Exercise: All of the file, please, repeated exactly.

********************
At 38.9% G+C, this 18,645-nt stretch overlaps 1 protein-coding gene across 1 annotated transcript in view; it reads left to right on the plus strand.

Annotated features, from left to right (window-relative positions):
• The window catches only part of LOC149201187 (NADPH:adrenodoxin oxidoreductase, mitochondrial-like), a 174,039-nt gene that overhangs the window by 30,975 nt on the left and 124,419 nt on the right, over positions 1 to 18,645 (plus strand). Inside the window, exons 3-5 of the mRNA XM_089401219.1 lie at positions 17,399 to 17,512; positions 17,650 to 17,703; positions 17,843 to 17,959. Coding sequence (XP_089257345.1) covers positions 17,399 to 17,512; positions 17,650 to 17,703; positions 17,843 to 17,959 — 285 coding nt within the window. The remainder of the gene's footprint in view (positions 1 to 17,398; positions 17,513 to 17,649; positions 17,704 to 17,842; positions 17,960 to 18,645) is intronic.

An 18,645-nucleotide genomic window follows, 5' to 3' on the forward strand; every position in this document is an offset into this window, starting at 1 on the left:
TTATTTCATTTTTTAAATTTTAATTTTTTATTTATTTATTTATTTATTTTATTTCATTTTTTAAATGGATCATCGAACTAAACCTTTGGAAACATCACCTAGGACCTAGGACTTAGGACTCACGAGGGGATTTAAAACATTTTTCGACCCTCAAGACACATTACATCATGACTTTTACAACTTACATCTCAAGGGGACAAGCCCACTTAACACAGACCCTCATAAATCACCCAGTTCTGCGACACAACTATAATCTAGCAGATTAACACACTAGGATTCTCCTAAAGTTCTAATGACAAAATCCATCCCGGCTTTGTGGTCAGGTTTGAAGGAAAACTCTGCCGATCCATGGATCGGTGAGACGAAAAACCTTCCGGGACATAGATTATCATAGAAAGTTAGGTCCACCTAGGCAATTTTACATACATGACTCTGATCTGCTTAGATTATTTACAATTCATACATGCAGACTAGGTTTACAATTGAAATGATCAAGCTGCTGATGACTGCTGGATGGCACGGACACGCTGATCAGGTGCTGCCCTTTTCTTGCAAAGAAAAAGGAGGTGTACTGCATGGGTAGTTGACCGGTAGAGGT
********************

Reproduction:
At 38.9% G+C, this 18,645-nt stretch overlaps 1 protein-coding gene across 1 annotated transcript in view; it reads left to right on the plus strand.

Annotated features, from left to right (window-relative positions):
• The window catches only part of LOC149201187 (NADPH:adrenodoxin oxidoreductase, mitochondrial-like), a 174,039-nt gene that overhangs the window by 30,975 nt on the left and 124,419 nt on the right, over positions 1 to 18,645 (plus strand). Inside the window, exons 3-5 of the mRNA XM_089401219.1 lie at positions 17,399 to 17,512; positions 17,650 to 17,703; positions 17,843 to 17,959. Coding sequence (XP_089257345.1) covers positions 17,399 to 17,512; positions 17,650 to 17,703; positions 17,843 to 17,959 — 285 coding nt within the window. The remainder of the gene's footprint in view (positions 1 to 17,398; positions 17,513 to 17,649; positions 17,704 to 17,842; positions 17,960 to 18,645) is intronic.

An 18,645-nucleotide genomic window follows, 5' to 3' on the forward strand; every position in this document is an offset into this window, starting at 1 on the left:
TTATTTCATTTTTTAAATTTTAATTTTTTATTTATTTATTTATTTATTTTATTTCATTTTTTAAATGGATCATCGAACTAAACCTTTGGAAACATCACCTAGGACCTAGGACTTAGGACTCACGAGGGGATTTAAAACATTTTTCGACCCTCAAGACACATTACATCATGACTTTTACAACTTACATCTCAAGGGGACAAGCCCACTTAACACAGACCCTCATAAATCACCCAGTTCTGCGACACAACTATAATCTAGCAGATTAACACACTAGGATTCTCCTAAAGTTCTAATGACAAAATCCATCCCGGCTTTGTGGTCAGGTTTGAAGGAAAACTCTGCCGATCCATGGATCGGTGAGACGAAAAACCTTCCGGGACATAGATTATCATAGAAAGTTAGGTCCACCTAGGCAATTTTACATACATGACTCTGATCTGCTTAGATTATTTACAATTCATACATGCAGACTAGGTTTACAATTGAAATGATCAAGCTGCTGATGACTGCTGGATGGCACGGACACGCTGATCAGGTGCTGCCCTTTTCTTGCAAAGAAAAAGGAGGTGTACTGCATGGGTAGTTGACCGGTAGAGGT